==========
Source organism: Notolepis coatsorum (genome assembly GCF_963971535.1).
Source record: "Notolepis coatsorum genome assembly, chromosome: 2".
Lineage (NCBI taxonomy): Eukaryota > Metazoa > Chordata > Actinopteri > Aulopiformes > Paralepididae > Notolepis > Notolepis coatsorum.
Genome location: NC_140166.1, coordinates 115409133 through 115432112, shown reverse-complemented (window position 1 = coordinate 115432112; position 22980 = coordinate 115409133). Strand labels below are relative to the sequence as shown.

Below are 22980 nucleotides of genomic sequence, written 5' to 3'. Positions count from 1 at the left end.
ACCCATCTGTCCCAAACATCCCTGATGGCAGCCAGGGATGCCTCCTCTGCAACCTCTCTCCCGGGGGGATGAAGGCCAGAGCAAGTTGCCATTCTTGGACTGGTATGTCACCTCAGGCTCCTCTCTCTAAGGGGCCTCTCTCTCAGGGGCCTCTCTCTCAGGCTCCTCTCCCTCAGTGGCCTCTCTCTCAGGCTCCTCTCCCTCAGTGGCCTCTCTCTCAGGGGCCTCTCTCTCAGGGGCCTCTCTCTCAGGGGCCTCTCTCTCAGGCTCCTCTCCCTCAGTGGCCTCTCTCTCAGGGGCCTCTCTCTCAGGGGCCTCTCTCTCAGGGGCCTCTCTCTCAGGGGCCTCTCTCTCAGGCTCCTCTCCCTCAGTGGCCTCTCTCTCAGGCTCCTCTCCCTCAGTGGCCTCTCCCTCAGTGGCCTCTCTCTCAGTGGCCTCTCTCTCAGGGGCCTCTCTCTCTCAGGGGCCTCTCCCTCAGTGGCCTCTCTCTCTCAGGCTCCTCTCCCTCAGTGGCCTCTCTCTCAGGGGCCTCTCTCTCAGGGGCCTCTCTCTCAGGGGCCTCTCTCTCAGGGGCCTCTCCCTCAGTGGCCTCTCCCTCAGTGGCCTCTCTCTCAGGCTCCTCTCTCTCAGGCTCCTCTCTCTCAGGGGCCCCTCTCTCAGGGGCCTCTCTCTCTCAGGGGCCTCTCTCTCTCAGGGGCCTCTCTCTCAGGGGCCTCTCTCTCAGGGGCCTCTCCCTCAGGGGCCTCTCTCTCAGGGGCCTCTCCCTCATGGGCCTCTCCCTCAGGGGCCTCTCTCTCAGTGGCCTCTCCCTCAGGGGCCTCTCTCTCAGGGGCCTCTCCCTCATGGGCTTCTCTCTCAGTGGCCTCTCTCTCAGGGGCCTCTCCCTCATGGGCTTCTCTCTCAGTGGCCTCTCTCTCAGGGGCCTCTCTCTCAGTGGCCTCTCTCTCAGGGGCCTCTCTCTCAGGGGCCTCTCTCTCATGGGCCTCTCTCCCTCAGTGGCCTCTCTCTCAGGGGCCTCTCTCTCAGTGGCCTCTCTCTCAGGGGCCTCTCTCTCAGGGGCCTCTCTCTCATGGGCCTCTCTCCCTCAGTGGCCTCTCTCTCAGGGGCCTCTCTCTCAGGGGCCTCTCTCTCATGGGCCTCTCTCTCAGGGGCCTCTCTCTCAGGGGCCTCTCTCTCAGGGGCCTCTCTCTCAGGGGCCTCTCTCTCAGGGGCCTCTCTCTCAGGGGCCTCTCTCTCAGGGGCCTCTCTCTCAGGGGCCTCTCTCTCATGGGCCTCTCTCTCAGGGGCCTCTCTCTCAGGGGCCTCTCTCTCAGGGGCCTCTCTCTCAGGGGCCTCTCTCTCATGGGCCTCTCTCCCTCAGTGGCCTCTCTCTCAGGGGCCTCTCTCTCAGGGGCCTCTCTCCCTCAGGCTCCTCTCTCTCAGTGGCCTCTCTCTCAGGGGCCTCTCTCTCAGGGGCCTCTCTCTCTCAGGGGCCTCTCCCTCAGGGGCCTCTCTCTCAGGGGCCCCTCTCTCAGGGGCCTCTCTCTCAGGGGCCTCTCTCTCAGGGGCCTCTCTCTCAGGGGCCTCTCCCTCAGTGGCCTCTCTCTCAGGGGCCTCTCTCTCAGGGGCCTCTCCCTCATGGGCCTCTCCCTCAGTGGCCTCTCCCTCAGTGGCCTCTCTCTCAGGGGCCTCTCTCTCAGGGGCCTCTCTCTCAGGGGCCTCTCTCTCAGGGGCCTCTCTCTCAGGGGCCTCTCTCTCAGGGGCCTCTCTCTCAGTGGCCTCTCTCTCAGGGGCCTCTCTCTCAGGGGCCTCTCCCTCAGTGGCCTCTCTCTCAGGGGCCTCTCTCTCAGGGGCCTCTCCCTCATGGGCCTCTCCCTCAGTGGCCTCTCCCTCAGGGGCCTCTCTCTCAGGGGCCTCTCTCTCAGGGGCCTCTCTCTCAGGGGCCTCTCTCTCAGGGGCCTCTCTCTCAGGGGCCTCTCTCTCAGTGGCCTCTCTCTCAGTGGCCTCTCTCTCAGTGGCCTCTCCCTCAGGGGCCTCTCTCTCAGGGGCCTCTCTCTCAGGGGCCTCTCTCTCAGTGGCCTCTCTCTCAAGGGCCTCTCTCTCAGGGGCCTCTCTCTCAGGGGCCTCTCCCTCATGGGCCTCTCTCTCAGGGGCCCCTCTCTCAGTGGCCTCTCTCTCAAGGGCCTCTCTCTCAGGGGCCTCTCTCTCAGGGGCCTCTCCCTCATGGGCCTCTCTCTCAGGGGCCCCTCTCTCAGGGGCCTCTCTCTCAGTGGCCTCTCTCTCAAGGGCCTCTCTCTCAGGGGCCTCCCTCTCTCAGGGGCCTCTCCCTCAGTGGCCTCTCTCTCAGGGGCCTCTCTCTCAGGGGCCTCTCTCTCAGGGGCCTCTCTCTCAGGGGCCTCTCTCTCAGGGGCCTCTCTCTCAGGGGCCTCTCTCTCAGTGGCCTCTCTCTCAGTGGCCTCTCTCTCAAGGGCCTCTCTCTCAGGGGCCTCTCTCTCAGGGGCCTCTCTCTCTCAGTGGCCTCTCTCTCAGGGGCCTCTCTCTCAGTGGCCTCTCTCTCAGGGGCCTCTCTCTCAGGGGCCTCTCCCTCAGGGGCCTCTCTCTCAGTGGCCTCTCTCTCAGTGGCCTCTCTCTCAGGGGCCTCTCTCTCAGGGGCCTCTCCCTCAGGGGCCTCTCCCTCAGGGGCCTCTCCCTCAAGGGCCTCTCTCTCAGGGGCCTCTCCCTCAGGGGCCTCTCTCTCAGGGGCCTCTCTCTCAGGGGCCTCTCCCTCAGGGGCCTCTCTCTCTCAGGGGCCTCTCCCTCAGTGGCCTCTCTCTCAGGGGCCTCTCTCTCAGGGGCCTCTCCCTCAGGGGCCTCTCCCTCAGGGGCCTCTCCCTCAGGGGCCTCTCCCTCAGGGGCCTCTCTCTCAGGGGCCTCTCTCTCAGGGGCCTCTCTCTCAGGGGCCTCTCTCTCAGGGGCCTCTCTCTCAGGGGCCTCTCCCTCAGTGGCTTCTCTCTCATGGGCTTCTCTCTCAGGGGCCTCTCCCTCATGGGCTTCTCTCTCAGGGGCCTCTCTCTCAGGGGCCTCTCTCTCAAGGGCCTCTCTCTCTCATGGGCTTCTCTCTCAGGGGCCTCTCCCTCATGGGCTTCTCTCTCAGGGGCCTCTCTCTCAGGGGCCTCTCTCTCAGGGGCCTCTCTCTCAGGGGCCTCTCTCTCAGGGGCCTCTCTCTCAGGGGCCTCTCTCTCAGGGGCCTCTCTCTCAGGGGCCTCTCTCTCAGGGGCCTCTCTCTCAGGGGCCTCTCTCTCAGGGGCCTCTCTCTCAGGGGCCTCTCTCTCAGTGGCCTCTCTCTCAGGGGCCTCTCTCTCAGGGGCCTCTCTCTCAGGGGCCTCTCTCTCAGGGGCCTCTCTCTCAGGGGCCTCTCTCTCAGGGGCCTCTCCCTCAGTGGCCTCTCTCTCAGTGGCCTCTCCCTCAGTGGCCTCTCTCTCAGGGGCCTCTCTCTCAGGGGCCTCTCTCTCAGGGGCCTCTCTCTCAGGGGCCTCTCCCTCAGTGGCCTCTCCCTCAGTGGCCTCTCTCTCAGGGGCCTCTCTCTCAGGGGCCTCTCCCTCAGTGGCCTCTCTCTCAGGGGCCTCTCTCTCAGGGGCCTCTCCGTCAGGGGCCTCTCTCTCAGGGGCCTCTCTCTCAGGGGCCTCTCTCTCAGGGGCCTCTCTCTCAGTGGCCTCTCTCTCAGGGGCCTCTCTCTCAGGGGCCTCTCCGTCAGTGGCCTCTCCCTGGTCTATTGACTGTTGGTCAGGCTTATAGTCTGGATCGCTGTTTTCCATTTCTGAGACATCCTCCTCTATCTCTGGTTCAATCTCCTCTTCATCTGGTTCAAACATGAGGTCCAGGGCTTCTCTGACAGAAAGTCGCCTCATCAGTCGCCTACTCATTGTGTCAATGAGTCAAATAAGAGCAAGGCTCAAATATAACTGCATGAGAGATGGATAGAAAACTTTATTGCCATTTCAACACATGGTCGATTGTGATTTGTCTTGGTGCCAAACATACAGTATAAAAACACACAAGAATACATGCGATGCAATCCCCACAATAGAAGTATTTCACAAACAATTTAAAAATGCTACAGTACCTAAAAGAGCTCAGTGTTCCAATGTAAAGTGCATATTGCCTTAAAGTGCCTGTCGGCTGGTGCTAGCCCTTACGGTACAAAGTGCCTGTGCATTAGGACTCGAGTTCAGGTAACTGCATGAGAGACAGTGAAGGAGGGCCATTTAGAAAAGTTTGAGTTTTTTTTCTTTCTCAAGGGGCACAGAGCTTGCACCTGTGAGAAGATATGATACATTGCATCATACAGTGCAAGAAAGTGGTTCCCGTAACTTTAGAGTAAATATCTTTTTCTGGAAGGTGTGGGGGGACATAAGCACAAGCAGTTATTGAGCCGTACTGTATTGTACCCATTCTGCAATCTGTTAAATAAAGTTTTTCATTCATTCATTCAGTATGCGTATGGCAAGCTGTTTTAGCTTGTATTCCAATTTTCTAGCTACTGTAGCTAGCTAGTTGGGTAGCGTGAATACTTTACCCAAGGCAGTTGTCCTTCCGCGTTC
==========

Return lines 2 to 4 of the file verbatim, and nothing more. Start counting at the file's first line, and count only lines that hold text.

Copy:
Source record: "Notolepis coatsorum genome assembly, chromosome: 2".
Lineage (NCBI taxonomy): Eukaryota > Metazoa > Chordata > Actinopteri > Aulopiformes > Paralepididae > Notolepis > Notolepis coatsorum.
Genome location: NC_140166.1, coordinates 115409133 through 115432112, shown reverse-complemented (window position 1 = coordinate 115432112; position 22980 = coordinate 115409133). Strand labels below are relative to the sequence as shown.